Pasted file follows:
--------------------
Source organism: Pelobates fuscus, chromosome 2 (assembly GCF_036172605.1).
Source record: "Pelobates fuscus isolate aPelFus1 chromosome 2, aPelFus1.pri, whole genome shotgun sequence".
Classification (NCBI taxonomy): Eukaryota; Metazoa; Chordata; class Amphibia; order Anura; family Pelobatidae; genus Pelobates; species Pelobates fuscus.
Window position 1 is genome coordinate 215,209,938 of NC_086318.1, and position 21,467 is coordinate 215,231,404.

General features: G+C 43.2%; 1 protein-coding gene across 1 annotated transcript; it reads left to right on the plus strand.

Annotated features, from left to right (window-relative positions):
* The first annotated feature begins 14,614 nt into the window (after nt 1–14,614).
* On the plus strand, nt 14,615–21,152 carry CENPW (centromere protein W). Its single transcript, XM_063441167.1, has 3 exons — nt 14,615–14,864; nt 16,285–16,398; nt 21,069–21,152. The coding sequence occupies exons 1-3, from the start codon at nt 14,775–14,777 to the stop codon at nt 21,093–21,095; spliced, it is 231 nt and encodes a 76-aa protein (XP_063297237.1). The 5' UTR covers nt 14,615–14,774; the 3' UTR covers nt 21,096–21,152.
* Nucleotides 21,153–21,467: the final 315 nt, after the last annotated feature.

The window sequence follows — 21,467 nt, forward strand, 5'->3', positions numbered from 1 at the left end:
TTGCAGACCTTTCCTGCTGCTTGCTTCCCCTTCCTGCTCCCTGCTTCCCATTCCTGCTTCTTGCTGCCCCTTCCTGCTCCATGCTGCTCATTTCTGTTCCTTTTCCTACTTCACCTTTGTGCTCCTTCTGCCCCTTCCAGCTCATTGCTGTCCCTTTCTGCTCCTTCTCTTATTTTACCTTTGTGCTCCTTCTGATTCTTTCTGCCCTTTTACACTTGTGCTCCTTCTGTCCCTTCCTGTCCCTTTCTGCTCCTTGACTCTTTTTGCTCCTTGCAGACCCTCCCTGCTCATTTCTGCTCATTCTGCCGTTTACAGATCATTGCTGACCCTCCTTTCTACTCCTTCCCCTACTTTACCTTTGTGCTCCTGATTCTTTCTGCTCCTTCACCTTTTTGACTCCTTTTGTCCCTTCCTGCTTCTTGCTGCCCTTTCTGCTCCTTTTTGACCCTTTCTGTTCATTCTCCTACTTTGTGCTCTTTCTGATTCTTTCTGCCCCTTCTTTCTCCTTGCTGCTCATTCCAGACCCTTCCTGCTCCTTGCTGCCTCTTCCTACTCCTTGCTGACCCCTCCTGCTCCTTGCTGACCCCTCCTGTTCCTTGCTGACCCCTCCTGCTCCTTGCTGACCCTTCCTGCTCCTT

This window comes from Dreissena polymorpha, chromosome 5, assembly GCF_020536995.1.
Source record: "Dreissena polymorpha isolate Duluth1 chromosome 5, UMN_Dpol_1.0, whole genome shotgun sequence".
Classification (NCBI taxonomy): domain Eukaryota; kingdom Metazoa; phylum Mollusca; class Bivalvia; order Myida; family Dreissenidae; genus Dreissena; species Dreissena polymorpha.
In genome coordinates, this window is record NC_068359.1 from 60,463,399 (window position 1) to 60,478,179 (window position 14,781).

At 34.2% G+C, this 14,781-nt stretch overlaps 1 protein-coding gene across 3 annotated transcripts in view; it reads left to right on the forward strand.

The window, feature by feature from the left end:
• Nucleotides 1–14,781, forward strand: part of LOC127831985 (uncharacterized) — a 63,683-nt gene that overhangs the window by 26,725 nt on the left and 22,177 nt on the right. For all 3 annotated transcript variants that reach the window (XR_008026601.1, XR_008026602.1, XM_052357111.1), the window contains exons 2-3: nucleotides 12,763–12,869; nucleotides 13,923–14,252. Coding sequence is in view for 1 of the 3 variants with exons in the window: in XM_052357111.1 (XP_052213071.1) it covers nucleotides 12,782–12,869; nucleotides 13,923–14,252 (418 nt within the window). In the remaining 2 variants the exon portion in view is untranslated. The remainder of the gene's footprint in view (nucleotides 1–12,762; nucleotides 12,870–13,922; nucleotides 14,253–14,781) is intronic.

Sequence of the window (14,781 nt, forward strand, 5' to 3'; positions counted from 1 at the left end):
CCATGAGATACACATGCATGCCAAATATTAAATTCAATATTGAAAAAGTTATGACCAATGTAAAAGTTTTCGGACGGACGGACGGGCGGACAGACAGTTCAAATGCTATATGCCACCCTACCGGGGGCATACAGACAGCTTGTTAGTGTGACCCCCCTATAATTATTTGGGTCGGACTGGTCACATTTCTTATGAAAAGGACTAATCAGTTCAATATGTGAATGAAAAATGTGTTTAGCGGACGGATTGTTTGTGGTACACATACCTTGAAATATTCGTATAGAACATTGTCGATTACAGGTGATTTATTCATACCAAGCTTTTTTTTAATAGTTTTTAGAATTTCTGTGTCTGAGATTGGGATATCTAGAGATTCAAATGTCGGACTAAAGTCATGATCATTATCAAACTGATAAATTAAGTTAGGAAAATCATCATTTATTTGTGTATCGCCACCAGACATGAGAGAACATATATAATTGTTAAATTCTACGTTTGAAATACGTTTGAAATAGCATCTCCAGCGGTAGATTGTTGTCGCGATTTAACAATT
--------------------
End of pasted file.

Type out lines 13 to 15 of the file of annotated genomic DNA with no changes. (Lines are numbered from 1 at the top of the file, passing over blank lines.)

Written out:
Source record: "Dreissena polymorpha isolate Duluth1 chromosome 5, UMN_Dpol_1.0, whole genome shotgun sequence".
Classification (NCBI taxonomy): domain Eukaryota; kingdom Metazoa; phylum Mollusca; class Bivalvia; order Myida; family Dreissenidae; genus Dreissena; species Dreissena polymorpha.
In genome coordinates, this window is record NC_068359.1 from 60,463,399 (window position 1) to 60,478,179 (window position 14,781).